Windows Print Spooler Vulnerability

A security flaw in the Windows Print Spooler component that was patched by Microsoft in February is being actively exploited in the wild, the U.S. Cybersecurity and Infrastructure Security Agency (CISA) has warned.

To that end, the agency has added the shortcoming to its Known Exploited Vulnerabilities Catalog, requiring Federal Civilian Executive Branch (FCEB) agencies to address the issues by May 10, 2022.


Tracked as CVE-2022-22718 (CVSS score: 7.8), the security vulnerability is one among the four privilege escalation flaws in the Print Spooler that Microsoft resolved as part of its Patch Tuesday updates on February 8, 2022.

It's worth noting that the Redmond-based tech giant has remediated a number of Print Spooler flaws since the critical PrintNightmare remote code execution vulnerability came to light last year, including 15 elevation of privilege vulnerabilities in April 2022.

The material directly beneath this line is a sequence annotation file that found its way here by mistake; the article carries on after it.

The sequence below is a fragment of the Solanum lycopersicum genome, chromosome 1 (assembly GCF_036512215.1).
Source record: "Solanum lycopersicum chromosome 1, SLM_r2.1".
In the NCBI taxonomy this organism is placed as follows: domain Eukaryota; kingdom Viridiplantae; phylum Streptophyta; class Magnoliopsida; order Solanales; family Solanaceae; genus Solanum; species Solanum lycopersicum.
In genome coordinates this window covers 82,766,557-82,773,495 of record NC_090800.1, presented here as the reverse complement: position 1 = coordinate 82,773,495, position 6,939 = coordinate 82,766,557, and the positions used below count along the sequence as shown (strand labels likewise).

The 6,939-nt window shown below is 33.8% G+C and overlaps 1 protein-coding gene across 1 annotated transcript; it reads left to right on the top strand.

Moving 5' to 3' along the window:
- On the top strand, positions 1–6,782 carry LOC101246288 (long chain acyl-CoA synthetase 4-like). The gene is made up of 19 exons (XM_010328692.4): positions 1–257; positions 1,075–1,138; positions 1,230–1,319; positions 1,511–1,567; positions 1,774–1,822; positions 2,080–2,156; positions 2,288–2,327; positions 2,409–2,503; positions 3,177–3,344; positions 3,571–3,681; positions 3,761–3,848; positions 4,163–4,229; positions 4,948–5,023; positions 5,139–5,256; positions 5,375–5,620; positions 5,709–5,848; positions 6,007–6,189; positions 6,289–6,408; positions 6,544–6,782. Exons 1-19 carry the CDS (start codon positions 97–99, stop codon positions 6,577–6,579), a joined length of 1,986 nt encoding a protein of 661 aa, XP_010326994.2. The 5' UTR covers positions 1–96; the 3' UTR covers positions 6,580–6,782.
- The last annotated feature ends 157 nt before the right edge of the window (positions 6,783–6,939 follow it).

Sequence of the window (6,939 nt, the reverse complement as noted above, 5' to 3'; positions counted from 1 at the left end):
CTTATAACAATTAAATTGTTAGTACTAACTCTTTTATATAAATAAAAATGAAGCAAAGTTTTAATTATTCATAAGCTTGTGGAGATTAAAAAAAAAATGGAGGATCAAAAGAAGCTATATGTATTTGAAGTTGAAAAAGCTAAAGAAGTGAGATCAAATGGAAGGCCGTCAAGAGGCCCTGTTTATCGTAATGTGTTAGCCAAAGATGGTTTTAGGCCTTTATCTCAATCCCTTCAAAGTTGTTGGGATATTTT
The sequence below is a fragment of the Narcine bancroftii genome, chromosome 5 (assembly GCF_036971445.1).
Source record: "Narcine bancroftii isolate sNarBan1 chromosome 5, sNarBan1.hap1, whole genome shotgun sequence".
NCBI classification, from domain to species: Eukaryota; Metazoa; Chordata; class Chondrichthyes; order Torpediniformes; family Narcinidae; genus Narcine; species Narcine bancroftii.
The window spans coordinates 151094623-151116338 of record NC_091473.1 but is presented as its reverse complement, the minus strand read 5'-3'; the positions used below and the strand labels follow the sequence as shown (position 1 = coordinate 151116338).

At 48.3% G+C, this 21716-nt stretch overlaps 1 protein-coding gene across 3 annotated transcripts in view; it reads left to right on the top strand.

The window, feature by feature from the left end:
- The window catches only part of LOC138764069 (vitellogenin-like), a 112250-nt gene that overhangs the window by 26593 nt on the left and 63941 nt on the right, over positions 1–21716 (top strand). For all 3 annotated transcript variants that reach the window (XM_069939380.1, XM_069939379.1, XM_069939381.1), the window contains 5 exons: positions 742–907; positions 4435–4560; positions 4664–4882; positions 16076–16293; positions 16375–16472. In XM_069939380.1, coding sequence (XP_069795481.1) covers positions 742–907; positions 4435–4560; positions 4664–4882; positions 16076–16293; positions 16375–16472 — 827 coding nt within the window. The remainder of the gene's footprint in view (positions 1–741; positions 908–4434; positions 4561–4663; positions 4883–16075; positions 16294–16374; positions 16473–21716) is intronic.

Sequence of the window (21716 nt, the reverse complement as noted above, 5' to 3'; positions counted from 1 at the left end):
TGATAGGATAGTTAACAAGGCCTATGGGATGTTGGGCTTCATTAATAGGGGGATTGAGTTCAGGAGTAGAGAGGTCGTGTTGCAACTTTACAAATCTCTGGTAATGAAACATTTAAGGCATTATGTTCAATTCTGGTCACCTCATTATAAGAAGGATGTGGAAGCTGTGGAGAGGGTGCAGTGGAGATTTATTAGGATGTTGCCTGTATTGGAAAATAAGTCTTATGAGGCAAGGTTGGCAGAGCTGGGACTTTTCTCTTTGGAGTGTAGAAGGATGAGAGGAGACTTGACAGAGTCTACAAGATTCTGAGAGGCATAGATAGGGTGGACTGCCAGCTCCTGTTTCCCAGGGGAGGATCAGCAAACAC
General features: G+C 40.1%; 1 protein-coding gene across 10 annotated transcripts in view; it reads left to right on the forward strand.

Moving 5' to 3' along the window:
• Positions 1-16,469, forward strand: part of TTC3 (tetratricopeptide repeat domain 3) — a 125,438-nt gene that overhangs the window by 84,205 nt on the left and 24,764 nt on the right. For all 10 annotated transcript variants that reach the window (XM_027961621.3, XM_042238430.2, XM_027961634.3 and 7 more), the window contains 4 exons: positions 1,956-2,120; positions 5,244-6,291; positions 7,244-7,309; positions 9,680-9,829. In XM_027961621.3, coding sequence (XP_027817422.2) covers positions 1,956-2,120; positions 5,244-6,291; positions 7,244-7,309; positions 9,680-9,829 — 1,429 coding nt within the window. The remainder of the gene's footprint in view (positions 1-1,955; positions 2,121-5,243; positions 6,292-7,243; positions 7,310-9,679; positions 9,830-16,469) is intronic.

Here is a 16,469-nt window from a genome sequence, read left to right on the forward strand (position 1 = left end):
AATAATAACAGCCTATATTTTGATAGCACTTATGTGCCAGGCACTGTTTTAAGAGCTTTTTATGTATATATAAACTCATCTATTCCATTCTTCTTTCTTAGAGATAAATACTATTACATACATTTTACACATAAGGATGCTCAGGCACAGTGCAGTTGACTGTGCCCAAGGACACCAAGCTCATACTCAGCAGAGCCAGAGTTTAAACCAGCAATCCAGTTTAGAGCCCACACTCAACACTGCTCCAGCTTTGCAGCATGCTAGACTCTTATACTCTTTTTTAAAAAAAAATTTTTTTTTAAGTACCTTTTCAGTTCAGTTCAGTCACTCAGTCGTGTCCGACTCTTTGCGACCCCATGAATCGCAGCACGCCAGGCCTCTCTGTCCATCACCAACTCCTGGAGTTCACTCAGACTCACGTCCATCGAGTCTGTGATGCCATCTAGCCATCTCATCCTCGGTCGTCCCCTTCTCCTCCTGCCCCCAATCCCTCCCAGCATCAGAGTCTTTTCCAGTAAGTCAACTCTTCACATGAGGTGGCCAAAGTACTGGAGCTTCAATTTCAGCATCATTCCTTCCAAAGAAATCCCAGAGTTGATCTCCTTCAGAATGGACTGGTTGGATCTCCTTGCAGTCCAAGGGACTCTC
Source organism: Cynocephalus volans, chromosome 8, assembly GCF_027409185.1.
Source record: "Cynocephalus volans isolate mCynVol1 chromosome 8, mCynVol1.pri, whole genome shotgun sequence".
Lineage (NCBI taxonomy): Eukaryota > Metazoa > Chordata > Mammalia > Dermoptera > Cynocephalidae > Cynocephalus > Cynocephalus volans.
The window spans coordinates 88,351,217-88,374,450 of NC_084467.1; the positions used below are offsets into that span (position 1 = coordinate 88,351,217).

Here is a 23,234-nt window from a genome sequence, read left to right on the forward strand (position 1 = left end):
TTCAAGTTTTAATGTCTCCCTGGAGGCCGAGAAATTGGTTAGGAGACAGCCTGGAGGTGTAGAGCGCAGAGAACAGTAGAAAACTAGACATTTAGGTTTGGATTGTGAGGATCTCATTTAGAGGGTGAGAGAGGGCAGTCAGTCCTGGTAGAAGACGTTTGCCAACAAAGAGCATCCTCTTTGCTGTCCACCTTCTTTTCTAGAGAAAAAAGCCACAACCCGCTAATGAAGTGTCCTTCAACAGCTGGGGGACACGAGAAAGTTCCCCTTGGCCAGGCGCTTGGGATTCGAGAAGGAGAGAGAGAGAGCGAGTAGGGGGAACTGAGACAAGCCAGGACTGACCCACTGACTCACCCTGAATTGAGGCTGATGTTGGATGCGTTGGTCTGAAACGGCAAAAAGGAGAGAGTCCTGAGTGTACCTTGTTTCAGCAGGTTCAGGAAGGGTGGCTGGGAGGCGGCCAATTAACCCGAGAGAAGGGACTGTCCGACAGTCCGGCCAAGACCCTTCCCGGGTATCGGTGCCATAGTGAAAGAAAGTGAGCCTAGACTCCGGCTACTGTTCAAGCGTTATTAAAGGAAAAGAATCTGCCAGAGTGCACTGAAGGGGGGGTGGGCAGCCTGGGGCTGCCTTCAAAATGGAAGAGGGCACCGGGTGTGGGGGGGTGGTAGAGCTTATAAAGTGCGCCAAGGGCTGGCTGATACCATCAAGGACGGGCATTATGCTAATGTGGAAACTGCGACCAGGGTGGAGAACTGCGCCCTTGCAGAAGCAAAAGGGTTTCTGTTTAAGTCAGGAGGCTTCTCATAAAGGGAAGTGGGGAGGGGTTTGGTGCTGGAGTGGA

Specifics about the nature of the attacks and the identity of the threat actors that may be exploiting the Print Spooler defect remain unknown, partly in an attempt to prevent further exploitation by hacking crews. Microsoft, for its part, assigned it an "exploitation more likely" tag back when the fixes were rolled out two months ago.

Also added to the catalog are two other security flaws based on "evidence of active exploitation" -

  • CVE-2018-6882 (CVSS score: 6.1) - Zimbra Collaboration Suite (ZCS) Cross-Site Scripting (XSS) Vulnerability
  • CVE-2019-3568 (CVSS score: 9.8) - WhatsApp VOIP Stack Buffer Overflow Vulnerability

The addition of CVE-2018-6882 comes close on the heels of an advisory released by the Computer Emergency Response Team of Ukraine (CERT-UA) last week, cautioning of phishing attacks targeting government entities with the goal of forwarding victims' emails to a third-party email address by leveraging the Zimbra vulnerability.


CERT-UA attributed the targeted intrusions to a threat cluster tracked as UAC-0097.

In light of real world attacks weaponizing the vulnerabilities, organizations are recommended to reduce their exposure by "prioritizing timely remediation of [...] as part of their vulnerability management practice."

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